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World AIS Day being celebrated

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Aviation services around the globe is pausing to recognize World Aeronautical Information Service Day. It was on this day (May 15) 64 years ago that the Standards and Recommended Practices for Aeronautical Information Services were first adopted by the ICAO Council making it the 15th Annex to the convention on International Civil Aviation.

The aim of the aeronautical information service (AIS) is to ensure the flow of aeronautical information necessary for safety, regularity, economy and efficiency of international air navigation.

As one of the important pillars for safe and efficient air navigation, it stands as a testament to the level of international standardization that has been achieved and continues to me met to make global air navigation safe.

Even as AIS Day is being observed, the service is experiencing a massive transformation of its own. The product oriented AIS is morphing into a data oriented enterprise called Aeronautical Information Management (AIM).

With the advent of area navigation (RNAV), performance-based navigation (PBN), airborne computer-based navigation systems and data link systems, emphasis is being placed on data mining and management so that these systems can interact with it.

The AIS’s paper-based documentation and telex-based text messages cannot satisfy these modern requirements.

All in all, AIM is being positioned to better serve airspace users and the needs of Air Traffic Management (ATM).

Cheers to the AIS/AIM Officers around the globe that keep the flow of information to serve pilots and air traffic controllers.

TCIAA joins the world in celebrating International Firefighters Day

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As the worldwide community of firefighters celebrate International Firefighters Day, the Airports Authority stands in solidarity with them. As the employer of sixty-five of the finest firefighters in the country, TCIAA is acutely aware of their dedication, commitment and sacrifice and celebrates with them.

International Firefighters’ Day (IFFD) is observed each year on 4th May and it’s a time for reflection, recognition and honoring of the sacrifices that firefighters make to ensure that their communities and environment are as safe as possible.

At the Airports Authority, our rescue and firefighting services play a critical role in maintain safe airport operations. The preparedness of firefighters is a key factor in maintaining safe operation and this is ensured to repeated training and drills.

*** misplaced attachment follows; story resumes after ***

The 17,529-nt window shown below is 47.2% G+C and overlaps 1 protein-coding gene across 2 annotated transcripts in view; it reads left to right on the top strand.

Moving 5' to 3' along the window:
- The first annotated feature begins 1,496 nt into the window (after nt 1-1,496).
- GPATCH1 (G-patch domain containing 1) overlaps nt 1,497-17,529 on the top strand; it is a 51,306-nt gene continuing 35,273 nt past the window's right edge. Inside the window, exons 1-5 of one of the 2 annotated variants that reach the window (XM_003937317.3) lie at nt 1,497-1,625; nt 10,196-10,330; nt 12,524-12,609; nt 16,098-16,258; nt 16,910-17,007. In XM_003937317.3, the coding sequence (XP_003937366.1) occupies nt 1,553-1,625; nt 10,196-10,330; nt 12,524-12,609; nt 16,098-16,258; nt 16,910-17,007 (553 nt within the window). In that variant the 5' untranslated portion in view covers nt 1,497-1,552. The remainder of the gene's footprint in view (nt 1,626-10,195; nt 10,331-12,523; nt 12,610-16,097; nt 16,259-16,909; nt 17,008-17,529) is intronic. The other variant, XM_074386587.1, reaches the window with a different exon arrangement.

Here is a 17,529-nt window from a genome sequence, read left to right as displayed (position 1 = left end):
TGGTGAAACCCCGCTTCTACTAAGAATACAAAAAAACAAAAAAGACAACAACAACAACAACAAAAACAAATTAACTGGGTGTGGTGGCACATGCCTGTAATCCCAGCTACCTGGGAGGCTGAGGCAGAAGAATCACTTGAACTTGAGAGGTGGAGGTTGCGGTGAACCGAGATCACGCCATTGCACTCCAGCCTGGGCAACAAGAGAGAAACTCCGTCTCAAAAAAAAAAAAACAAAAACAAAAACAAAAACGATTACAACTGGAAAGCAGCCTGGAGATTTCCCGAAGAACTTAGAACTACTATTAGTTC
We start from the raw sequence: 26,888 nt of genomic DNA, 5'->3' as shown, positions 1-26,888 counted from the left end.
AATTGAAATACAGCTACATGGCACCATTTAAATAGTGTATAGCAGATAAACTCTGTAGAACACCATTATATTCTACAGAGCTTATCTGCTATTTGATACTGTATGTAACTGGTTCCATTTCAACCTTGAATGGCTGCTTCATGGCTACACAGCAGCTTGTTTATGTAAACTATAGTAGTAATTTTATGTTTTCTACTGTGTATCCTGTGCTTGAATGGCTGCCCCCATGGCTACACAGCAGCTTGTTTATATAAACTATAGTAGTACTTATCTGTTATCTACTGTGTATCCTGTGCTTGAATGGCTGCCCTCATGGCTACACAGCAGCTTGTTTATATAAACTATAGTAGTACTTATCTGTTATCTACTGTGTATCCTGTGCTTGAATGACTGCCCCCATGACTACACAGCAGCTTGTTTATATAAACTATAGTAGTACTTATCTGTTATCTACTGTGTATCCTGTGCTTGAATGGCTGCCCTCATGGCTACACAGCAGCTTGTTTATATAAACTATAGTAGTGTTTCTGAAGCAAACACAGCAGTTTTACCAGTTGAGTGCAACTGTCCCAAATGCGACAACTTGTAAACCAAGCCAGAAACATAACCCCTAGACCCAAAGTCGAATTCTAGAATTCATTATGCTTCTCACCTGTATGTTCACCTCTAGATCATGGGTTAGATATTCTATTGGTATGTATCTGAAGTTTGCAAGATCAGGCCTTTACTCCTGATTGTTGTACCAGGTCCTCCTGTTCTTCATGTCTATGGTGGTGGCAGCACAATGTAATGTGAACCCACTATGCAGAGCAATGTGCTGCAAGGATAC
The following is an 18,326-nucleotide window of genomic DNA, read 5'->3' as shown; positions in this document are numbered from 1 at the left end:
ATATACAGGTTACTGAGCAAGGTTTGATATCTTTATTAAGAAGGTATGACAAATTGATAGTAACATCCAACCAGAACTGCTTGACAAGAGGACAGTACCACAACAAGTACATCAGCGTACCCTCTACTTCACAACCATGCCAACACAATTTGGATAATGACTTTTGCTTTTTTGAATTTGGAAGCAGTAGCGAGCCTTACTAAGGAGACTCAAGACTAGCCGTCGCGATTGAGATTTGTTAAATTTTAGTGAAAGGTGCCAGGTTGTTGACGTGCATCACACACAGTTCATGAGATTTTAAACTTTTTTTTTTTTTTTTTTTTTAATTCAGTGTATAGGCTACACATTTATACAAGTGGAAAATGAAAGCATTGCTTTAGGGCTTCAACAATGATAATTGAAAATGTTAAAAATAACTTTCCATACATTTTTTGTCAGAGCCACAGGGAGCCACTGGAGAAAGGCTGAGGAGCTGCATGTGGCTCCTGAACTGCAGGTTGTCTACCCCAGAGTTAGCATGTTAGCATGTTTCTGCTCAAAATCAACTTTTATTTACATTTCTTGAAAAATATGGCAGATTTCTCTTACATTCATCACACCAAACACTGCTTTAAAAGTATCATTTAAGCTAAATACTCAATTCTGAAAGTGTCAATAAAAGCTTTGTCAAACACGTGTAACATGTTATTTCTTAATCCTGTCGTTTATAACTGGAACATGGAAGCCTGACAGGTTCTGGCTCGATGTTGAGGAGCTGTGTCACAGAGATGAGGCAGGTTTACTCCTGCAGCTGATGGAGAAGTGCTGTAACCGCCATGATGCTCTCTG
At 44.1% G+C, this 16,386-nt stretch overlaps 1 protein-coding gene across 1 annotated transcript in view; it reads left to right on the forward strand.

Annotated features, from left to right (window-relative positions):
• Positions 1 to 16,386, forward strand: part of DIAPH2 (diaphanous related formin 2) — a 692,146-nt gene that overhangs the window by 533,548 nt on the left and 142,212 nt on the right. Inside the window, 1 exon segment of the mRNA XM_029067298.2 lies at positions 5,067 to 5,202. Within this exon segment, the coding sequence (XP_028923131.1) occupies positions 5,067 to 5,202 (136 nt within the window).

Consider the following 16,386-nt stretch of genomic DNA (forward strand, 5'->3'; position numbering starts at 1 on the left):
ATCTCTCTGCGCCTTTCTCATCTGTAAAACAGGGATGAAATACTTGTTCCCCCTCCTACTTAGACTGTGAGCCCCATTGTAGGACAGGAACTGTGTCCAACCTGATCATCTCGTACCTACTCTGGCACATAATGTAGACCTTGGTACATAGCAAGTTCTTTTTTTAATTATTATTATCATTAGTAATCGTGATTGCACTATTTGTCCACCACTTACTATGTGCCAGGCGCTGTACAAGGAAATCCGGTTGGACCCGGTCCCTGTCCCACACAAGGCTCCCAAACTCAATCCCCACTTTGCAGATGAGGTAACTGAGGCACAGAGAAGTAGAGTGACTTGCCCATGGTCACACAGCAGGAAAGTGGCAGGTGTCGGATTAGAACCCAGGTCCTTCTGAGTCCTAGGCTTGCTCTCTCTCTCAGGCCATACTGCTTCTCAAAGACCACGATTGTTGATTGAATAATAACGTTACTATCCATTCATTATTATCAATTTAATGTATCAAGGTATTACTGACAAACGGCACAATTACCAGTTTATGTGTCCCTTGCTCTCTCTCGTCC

Firefighters dedicate their own lives to the protection of life and property, and we cannot express enough gratitude for this.

In a show gratitude, we invite you to proudly wear and display blue and red ribbons pinned together symbolizing internationally recognized colors of the emergency service – red for fire and blue for water.

On Sunday May 7th at noon, please “Sound Off” in respect of past and present firefighters. This is a special time to stop and reflect on the sacrifices made by firefighters by sounding sirens sound for 30 seconds followed by a minute’s silence in memory of, and respect for, all firefighters who have been lost in the line of duty or passed on.

Last Updated on Thursday, 04 May 2017 16:25

Promoting aviation careers with the next generation

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Last Thursday, students from the Enid Capron got an opportunity to peek into the careers of professionals working at an airport. The occasion was the school’s annual career fair that drew participants from the various industries in the country.

Responding to their invitation, the Airports Authority showcased careers in airport security, air traffic services and rescue and firefighting.

Airport Security

Airport Security’s role is to ensure that no prohibited items, or unauthorized persons or vehicles gain access to the airside of the airport. Airport security officers are highly trained and execute their duties with tools such as metal detectors and baggage scanners.

The two security officers present at the career fair both explained and demonstrated their craft to the students who collectively had more questions than time permitted to answer them.

With the permission of the teachers, students volunteered to be given a pat down as part of the demonstrations. In one case, a teacher opted to be given the pat down.

Air Traffic Services

Part of the physical display included two model aircraft, the Boeing 777 and the Airbus 380. The interest in these clearly outweighed the explanation of air traffic services.

The air traffic controllers’ role is to safely navigate aircraft into and out of the Turks and Caicos Islands airspace, and also their safe movement when on the ground.

Very few students came knowing what is the role of the air traffic controller and the facility in which they work, the control tower. They however left a little wiser after some measure of distraction from the model aircraft.

Interest lay squarely in the number of passengers that each plane can carry and how far they can fly. This is any event was explained, and seemed to be received with a great sense of satisfaction.

Rescue and Firefighting Services

The rescue and firefighting services display was arguably the center of the universe at the career fair. With a firefighter getting dressed in his personal protective equipment (PPE) and demonstrating the use of various gadgets, the students were focused, entertained and educated in the ways of fighting fires.

The repeated discharge of a fire extinguisher with each successive group visiting the booth, elicited the same screams and temporary scattering only to converge on the booth once again.

The career fair lasted about 4 hours.

Last Updated on Saturday, 18 February 2017 17:26